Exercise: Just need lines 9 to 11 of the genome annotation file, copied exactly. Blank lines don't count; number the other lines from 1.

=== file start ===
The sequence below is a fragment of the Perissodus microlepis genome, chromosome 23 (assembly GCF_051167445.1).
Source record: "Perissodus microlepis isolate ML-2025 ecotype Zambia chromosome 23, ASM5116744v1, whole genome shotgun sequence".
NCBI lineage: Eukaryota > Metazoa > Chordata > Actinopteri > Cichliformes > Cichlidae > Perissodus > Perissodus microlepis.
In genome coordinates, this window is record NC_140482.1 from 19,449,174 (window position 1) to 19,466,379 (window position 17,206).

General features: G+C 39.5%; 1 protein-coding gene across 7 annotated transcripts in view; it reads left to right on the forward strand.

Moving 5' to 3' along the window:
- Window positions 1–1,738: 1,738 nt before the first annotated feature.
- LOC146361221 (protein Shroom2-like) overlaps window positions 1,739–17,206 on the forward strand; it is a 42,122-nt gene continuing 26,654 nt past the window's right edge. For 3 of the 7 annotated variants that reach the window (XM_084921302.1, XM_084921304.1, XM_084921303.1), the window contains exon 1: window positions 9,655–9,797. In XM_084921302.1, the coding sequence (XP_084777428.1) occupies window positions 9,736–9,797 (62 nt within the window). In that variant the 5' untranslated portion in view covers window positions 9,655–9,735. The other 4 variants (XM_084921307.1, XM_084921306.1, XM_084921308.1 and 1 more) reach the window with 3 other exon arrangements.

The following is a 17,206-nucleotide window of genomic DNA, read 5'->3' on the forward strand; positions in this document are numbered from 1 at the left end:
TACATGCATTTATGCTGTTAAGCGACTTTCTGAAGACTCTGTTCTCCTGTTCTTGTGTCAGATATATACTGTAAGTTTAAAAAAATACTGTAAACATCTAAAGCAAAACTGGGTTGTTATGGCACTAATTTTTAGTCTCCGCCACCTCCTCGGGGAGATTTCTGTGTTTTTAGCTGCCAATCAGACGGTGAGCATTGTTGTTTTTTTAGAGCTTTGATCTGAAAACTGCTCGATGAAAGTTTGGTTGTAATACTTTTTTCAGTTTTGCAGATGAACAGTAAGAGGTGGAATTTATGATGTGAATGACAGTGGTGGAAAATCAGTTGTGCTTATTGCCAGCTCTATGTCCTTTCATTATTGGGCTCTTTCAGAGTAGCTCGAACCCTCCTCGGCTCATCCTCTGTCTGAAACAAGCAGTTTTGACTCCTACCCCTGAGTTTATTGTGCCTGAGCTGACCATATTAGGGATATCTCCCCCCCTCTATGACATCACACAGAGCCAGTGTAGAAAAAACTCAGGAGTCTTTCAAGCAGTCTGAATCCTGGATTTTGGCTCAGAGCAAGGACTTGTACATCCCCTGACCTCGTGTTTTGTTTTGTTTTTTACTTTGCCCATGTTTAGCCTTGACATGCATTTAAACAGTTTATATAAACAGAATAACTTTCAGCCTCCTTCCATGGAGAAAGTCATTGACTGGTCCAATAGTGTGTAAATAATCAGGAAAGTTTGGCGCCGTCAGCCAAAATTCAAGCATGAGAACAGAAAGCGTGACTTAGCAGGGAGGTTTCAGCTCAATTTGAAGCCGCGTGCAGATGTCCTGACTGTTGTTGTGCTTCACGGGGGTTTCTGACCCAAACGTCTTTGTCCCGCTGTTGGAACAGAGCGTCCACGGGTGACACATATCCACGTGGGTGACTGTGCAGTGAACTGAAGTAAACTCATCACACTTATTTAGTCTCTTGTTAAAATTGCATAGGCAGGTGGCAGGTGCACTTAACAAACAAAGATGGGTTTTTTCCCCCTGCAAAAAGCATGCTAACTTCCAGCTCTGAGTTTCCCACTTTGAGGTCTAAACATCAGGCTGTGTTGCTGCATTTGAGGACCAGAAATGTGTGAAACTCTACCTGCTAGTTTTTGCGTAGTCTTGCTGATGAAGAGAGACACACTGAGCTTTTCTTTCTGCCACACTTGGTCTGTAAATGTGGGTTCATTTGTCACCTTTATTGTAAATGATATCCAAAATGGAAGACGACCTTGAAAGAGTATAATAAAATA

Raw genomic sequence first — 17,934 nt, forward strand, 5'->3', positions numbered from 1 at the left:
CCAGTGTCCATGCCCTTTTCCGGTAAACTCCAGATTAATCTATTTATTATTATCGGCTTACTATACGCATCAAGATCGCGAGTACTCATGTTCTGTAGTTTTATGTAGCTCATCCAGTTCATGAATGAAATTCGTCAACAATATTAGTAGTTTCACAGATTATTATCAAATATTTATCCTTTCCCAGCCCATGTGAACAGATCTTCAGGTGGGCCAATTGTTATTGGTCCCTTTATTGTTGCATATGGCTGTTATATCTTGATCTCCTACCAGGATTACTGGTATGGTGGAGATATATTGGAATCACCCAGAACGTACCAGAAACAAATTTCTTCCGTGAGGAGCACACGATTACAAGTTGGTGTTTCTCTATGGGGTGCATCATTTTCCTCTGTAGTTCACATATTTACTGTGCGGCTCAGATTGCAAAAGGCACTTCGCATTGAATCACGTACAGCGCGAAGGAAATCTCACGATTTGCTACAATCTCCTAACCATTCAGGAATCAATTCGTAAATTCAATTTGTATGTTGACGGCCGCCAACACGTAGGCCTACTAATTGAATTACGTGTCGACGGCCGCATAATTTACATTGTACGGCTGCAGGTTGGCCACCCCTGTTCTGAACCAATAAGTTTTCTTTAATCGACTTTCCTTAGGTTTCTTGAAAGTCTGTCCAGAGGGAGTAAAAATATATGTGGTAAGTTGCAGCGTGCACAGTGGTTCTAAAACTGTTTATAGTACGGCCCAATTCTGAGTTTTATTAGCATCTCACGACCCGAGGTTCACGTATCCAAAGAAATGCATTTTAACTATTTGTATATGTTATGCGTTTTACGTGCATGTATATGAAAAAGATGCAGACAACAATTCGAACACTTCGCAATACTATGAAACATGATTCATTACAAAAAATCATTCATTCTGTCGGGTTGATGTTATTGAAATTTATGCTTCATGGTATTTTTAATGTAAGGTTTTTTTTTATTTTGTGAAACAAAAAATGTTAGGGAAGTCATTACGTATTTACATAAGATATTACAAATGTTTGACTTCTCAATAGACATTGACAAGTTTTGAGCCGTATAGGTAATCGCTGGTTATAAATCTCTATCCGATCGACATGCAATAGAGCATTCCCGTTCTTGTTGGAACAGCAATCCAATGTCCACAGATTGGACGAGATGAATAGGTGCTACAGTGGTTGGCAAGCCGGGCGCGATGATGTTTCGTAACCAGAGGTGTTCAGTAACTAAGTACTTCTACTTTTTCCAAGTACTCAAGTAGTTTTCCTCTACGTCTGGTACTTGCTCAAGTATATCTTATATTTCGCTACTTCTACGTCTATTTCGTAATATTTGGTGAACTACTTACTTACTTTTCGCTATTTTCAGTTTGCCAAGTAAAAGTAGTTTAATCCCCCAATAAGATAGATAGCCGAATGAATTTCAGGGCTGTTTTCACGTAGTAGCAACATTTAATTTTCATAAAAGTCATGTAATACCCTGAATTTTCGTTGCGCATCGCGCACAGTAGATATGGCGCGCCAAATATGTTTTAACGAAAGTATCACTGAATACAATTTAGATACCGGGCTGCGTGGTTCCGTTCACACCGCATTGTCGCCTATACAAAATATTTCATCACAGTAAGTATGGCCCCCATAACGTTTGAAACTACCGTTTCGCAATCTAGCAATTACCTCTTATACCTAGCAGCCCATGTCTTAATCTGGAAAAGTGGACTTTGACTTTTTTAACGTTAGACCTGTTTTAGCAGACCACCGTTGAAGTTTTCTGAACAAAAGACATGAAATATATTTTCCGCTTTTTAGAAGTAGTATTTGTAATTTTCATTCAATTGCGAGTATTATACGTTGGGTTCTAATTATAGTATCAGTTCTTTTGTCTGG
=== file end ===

The following is a 17,206-nucleotide window of genomic DNA, read 5'->3' on the forward strand; positions in this document are numbered from 1 at the left end:
TACATGCATTTATGCTGTTAAGCGACTTTCTGAAGACTCTGTTCTCCTGTTCTTGTGTCAGATATATACTGTAAGTTTAAAAAAATACTGTAAACATCTAAAGCAAAACTGGGTTGTTATGGCACTAATTTTTAGTCTCCGCCACCTCCTCGGGGAGATTTCTGTGTTTTTAGCTGCCAATCAGACGGTGAGCATTGTTGTTTTTTTAGAGCTTTGATCTGAAAACTGCTCGATGAAAGTTTGGTTGTAATACTTTTTTCAGTTTTGCAGATGAACAGTAAGAGGTGGAATTTATGATGTGAATGACAGTGGTGGAAAATCAGTTGTGCTTATTGCCAGCTCTATGTCCTTTCATTATTGGGCTCTTTCAGAGTAGCTCGAACCCTCCTCGGCTCATCCTCTGTCTGAAACAAGCAGTTTTGACTCCTACCCCTGAGTTTATTGTGCCTGAGCTGACCATATTAGGGATATCTCCCCCCCTCTATGACATCACACAGAGCCAGTGTAGAAAAAACTCAGGAGTCTTTCAAGCAGTCTGAATCCTGGATTTTGGCTCAGAGCAAGGACTTGTACATCCCCTGACCTCGTGTTTTGTTTTGTTTTTTACTTTGCCCATGTTTAGCCTTGACATGCATTTAAACAGTTTATATAAACAGAATAACTTTCAGCCTCCTTCCATGGAGAAAGTCATTGACTGGTCCAATAGTGTGTAAATAATCAGGAAAGTTTGGCGCCGTCAGCCAAAATTCAAGCATGAGAACAGAAAGCGTGACTTAGCAGGGAGGTTTCAGCTCAATTTGAAGCCGCGTGCAGATGTCCTGACTGTTGTTGTGCTTCACGGGGGTTTCTGACCCAAACGTCTTTGTCCCGCTGTTGGAACAGAGCGTCCACGGGTGACACATATCCACGTGGGTGACTGTGCAGTGAACTGAAGTAAACTCATCACACTTATTTAGTCTCTTGTTAAAATTGCATAGGCAGGTGGCAGGTGCACTTAACAAACAAAGATGGGTTTTTTCCCCCTGCAAAAAGCATGCTAACTTCCAGCTCTGAGTTTCCCACTTTGAGGTCTAAACATCAGGCTGTGTTGCTGCATTTGAGGACCAGAAATGTGTGAAACTCTACCTGCTAGTTTTTGCGTAGTCTTGCTGATGAAGAGAGACACACTGAGCTTTTCTTTCTGCCACACTTGGTCTGTAAATGTGGGTTCATTTGTCACCTTTATTGTAAATGATATCCAAAATGGAAGACGACCTTGAAAGAGTATAATAAAATA

Raw genomic sequence first — 17,934 nt, forward strand, 5'->3', positions numbered from 1 at the left: